Botanic Gardens Trust, Sydney, Australia

Carex (family Cyperaceae) - classification and phylogeny

Karen Wilson AM - Senior Research Scientist

The sedge genus Carex (tribe Cariceae) has about 2100 species, one of the four biggest flowering plant genera worldwide, and the largest plant genus in temperate regions. Species play major ecological roles in many habitats, both as natives and as weeds. Research indicates that the generic limits should be broadened to include all genera currently in tribe Cariceae including Uncinia.

Revisions of such major global taxa provide information essential to species and habitat conservation, ecological restoration, and understanding of biodiversity. With this in mind the International Cariceae Working Group got together in 2011 to compile, vet, and disseminate online information about the many species of Carex. These included information with respect to their taxonomy, images, ecology and biogeography, and identification keys.

The Cariceae group's first workshop was in September 2011 at the Field Museum in Chicago, funded by the Biodiversity Synthesis Center of the Encyclopedia of Life. Karen Wilson took part in this workshop, with 30 botanists and computer scientists from Europe, Asia, New Zealand and North America - pictured at right in front of Sue, the Field Museum's prized Tyrannosaurus rex skeleton. Click here for names of those pictured.

This year, a US National Science Foundation grant to revise Carex sens. lat. has been awarded to Dr Andrew Hipp (Morton Arboretum, USA), Dr Eric Roalson (Washington State University, USA) and Dr Marcia Waterway (McGill University, Canada), with 14 other members of the Cariceae Working Group from ten countries as collaborators.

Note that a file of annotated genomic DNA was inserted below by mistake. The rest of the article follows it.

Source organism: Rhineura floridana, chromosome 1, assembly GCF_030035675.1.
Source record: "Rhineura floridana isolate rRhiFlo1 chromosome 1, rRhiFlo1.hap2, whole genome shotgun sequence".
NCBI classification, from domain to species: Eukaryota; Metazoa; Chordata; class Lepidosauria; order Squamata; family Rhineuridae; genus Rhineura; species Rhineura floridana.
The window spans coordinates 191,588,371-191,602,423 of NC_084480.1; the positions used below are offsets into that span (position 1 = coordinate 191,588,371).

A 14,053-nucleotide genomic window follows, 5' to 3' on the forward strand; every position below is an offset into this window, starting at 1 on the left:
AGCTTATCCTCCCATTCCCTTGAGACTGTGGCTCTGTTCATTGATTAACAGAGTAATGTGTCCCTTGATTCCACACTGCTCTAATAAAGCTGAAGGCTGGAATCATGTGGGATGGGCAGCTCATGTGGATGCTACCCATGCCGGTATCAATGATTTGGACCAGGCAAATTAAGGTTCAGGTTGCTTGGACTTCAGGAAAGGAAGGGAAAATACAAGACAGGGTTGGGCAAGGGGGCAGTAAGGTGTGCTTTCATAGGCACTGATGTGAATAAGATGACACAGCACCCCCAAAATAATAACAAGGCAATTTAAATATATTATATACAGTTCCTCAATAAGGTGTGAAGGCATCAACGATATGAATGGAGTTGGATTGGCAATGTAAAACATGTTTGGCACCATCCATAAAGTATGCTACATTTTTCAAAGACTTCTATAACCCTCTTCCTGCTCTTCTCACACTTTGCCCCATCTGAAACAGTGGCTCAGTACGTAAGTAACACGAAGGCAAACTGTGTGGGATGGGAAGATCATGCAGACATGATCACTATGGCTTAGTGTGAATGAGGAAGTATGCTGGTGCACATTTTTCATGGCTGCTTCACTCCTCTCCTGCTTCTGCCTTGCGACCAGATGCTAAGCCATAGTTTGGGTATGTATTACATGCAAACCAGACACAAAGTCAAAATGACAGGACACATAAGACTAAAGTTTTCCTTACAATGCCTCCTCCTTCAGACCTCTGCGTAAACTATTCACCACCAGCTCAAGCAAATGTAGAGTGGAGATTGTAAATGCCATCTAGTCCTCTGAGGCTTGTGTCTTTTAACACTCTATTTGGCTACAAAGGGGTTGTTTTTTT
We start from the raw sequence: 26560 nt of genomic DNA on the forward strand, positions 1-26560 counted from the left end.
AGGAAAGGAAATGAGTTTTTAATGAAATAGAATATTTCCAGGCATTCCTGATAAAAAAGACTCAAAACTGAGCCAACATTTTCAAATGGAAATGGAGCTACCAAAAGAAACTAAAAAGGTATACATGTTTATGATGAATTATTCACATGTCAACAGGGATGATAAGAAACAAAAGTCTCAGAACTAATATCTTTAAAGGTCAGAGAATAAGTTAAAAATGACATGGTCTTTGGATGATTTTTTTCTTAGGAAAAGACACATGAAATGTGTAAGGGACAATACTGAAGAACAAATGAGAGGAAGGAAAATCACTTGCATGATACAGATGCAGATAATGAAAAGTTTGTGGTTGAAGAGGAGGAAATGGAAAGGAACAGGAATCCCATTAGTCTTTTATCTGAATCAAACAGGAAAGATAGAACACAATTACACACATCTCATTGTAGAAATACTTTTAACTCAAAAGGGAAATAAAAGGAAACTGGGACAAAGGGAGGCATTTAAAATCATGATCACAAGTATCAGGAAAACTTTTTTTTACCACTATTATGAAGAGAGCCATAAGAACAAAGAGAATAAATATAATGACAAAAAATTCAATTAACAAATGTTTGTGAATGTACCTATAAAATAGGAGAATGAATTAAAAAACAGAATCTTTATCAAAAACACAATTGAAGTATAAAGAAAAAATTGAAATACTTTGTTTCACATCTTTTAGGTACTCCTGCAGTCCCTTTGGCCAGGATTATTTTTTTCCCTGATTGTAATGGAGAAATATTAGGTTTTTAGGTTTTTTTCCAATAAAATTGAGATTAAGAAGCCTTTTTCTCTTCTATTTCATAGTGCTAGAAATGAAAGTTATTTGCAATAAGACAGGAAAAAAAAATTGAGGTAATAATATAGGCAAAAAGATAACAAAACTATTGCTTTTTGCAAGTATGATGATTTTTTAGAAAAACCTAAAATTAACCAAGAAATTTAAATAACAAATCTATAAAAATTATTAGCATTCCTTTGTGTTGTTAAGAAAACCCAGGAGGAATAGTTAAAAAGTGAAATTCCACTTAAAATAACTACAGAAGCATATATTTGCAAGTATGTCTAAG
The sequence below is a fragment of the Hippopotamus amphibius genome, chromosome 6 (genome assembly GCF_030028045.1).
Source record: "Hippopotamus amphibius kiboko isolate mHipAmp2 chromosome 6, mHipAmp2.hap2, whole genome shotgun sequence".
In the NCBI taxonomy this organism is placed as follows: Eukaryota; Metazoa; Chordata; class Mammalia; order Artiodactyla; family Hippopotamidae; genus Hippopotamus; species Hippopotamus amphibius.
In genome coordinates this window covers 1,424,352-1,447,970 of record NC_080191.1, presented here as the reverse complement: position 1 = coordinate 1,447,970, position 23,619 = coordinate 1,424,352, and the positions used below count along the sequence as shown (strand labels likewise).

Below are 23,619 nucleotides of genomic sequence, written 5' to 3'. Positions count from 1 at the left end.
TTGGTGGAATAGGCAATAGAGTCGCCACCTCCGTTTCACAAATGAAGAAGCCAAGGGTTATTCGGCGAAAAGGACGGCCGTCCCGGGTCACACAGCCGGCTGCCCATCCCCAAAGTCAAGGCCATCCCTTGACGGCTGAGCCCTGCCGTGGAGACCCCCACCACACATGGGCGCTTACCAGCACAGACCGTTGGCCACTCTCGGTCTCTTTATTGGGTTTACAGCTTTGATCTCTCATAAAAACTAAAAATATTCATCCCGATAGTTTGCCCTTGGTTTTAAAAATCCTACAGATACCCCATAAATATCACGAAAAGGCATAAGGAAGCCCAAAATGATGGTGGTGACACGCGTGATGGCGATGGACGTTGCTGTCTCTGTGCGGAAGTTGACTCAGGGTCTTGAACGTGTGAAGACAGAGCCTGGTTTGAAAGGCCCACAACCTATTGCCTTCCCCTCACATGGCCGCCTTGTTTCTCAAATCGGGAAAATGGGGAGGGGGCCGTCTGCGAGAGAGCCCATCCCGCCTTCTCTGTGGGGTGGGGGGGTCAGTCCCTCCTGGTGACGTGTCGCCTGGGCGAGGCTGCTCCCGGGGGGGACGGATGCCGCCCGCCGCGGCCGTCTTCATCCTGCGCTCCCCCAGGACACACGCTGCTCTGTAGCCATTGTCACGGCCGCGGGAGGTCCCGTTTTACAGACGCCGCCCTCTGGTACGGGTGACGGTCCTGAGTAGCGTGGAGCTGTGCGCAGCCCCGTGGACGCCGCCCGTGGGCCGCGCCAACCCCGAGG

The five-year project will result in:

  • A phylogenetic frame-work for Carex. Our primary goal is to develop a species-level phylogenyfor Carex and identify major lineages that we canuse as a framework in revising the sectional classification. Five field trips are planned to increase the sampling from about 900 species toabout 1360 species in a hierarchical sampling of 3-10 genes, including two DNA barcoding regions already sequenced for hundreds of individuals in this group, to provide a globally useful genetic resource.
  • A revised sectionalclassification of Carex. A robust phylogeny of the genus is only half of the sectional revision; the other half is identifying lineages and assigning valid names to them. Morphological and DNA data will be used to create a phylogenetically-based infrageneric classificationof Carex that is predictive, practical, and robust. Thiswill be the framework for future revisionary, evolutionary and ecological studies.
  • A database of traits totest diversification patterns and as the basis for predictive classification and monography.
  • A virtual research environment for the Cyperaceae community.
  • Increased taxonomic capacity: which will help in training the next generation of systematists, increasing taxonomic readiness in pre-college and undergraduate students.

Carex
30 botanists and computer scientists from Europe, Asia, New Zealand and North America - pictured at right in front of Sue, the Field Museum's prized Tyrannosaurus rex skeleton. Click here for names of those pictured.

Australian alpine and subalpine regions
Australian alpine and subalpine regions are home to over 20 species of Carex sens. lat. (view from Charlotte Pass to Mt Kosciuszko pictured). Photo: K. Wilson